- Rick Bentley Tribune News Service
If “The Dark Tower” had just been an action film laced with grand sweeps of magic and textured touches of science fiction based on an original script, there’s enough interesting moments to earn the film a passing grade. The sad fact is it’s not an original story from writer/director Nikolaj Arcel, but based on a wildly popular series of eight books by the master of macabre, Stephen King.
Once the comparisons start, the film ends up a painfully pale version of the books that hops, skips and jumps through key points. This flyover approach is such a faint representation of the original product that anyone who has read at least one of the books will feel like the production was made by Arcel aiming to connect with the audience through his eye and his hand and not his mind and his heart.
Unlike the books that start in a barren world that’s home to the last protector of the universe, Roland Deschain (Idris Elba), better known as the last Gunfighter, the tale opens in modern day New York. A youngster, Jake Chambers (Tom Taylor), has been haunted by vivid nightmares for a year. He dreams of a world where a dark figure kidnaps children to use their minds as a weapon to destroy the Dark Tower.
The tower is at the center of the universe, and should it fall, the darkness waiting just outside the fringes will come flowing in to destroy everything. His parents are convinced that Jake needs psychological help, including a weekend in an asylum.
Jake avoids the program and begins to find clues that reveal these dreams he has been having are in fact visions of another world. He stumbles on a way to make the journey to the land he’s drawn so vividly after his dreams where he meets the Gunslinger. Together, they must stop a powerful wizard (Matthew McConaughey) from releasing the universe-ending evil.
Not only has Arcel stripped the King story of its thick mythology but he’s reduced the production to a standard Old West tale where the lone good guy must face off against the man in black. This includes a series of shootouts in both universes until the final showdown at the just O.K. Corral.
A great actor can help a script, and Elba turns in his usual intense performance, breathing life into the Gunslinger that doesn’t come from the writing. He knows just how to play a character with the kind of raw strength that makes most men and women weak but still give the character enough room for an empathy that makes him a friend to the weak. Elba is the biggest saving grace in a wasteland of woes.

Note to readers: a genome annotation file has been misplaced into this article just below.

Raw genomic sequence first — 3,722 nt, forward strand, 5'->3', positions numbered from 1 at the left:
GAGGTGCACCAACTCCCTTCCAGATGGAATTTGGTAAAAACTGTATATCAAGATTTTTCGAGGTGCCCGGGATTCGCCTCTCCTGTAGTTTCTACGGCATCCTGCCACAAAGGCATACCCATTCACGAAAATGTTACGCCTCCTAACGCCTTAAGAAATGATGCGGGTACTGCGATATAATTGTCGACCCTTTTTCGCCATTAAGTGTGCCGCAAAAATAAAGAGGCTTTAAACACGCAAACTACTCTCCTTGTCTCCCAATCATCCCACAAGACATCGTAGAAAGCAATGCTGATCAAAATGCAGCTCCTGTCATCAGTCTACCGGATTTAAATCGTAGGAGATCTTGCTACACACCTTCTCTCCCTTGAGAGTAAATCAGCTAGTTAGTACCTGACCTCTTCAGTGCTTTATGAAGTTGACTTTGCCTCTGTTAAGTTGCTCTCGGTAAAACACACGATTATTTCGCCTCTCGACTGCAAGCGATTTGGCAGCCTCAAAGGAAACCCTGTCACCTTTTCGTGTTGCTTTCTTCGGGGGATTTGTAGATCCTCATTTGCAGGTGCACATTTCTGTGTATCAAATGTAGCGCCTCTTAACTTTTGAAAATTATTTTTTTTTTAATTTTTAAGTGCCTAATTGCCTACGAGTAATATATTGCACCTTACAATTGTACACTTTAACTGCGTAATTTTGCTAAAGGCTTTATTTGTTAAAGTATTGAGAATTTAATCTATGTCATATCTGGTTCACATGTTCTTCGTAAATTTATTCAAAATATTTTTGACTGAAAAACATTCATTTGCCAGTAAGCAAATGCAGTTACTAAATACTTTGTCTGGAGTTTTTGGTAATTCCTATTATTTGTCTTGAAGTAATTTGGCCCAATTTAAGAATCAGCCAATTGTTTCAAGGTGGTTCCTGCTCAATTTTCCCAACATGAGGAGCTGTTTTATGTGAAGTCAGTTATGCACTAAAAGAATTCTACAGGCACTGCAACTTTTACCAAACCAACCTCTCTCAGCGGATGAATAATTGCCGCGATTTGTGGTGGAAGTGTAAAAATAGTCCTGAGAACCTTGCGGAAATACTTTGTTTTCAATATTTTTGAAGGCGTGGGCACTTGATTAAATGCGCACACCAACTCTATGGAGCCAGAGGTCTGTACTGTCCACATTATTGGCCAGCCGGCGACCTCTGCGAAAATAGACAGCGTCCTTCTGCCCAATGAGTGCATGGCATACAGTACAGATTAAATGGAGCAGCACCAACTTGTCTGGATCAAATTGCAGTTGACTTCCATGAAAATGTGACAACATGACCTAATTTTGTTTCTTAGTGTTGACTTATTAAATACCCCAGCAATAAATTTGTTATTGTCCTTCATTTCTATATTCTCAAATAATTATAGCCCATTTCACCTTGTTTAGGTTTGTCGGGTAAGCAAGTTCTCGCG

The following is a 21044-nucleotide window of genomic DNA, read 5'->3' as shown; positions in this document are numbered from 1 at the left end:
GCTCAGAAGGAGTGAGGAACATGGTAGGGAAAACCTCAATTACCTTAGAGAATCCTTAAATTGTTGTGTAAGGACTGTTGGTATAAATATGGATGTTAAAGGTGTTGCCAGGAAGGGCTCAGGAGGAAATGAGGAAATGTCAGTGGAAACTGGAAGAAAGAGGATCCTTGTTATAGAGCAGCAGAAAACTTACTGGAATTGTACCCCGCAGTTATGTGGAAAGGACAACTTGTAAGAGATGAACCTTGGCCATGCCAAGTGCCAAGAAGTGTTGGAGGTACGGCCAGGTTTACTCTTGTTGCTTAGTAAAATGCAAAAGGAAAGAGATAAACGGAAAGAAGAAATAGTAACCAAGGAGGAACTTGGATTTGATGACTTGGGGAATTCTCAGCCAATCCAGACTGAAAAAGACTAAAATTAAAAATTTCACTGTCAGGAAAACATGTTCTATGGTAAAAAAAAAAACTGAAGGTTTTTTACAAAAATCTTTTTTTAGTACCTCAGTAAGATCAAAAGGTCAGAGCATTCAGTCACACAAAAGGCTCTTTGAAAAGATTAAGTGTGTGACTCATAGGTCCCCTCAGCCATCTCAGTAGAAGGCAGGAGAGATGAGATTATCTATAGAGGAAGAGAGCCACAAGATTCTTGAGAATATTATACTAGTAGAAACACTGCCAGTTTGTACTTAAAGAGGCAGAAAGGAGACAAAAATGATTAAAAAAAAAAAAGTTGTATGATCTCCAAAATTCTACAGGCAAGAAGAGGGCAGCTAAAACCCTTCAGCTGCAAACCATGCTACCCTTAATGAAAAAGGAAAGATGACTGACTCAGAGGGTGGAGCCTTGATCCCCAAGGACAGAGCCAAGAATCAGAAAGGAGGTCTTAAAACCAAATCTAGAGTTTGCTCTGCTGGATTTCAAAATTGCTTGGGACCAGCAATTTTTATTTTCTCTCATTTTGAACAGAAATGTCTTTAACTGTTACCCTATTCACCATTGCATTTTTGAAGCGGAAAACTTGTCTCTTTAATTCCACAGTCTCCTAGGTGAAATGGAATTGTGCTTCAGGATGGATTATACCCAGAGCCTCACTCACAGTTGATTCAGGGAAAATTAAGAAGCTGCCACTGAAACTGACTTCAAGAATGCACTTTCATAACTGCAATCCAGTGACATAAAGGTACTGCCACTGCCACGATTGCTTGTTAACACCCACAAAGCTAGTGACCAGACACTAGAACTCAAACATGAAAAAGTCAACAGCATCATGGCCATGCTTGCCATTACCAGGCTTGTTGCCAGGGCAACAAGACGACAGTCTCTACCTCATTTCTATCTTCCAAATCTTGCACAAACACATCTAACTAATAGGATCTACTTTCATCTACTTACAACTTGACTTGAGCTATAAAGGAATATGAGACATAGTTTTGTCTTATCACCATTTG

For an actor with limited credentials, Tom steps up to make Jake interesting both as an 11-year-old haunted by overwhelming images of evil but also as the best hope for saving the day. Credit Arcel for never pushing the young actor too much, a clever way to eliminate a lot of the places where he could have stumbled.
The weakest casting is McConaughey. He has played his fair share of rogues and villains over the years, but with “The Dark Tower,” McConaughey never reaches the level of being so sinister that his mere presence in the scene causes chills.
It is sinful that with a mountain of material to work with, Arcel’s script never amounts to much more than a hill of acceptable action element beans. There are hints about the worlds that Jake and the Gunslinger live in having a deep connection from everyone speaking English to an abandoned theme park. But, in what can only be described as an overwhelming desire to get the film done in just over 90 minutes, the final story is like reading a condensed version of the King books done by a group of third-graders.
The action is good, but that only makes up slightly for all of the writing problems. A list of those miscues could be stacked up to make their own impressive dark tower.
Those who end up in the theater without any knowledge of King’s much-heralded work will find “The Dark Tower” to be generally entertaining. Arcel does commit a major emotional mistake with the ending that is unforgivable. It’s difficult to explain without revealing a major plot point, but it’s safe to say a reaction to a devastating incident is treated with all the remorse of breaking a vase.
That’s a super-size miscue, but at that point “The Dark Tower” has lost all the mythology that made the books so good, and one more mistake really doesn’t matter that much. The best thing to say is adaptations of King’s works often suffer from a weak ending. Arcel avoided that by moving so far away from the source material that any ending is a welcome relief.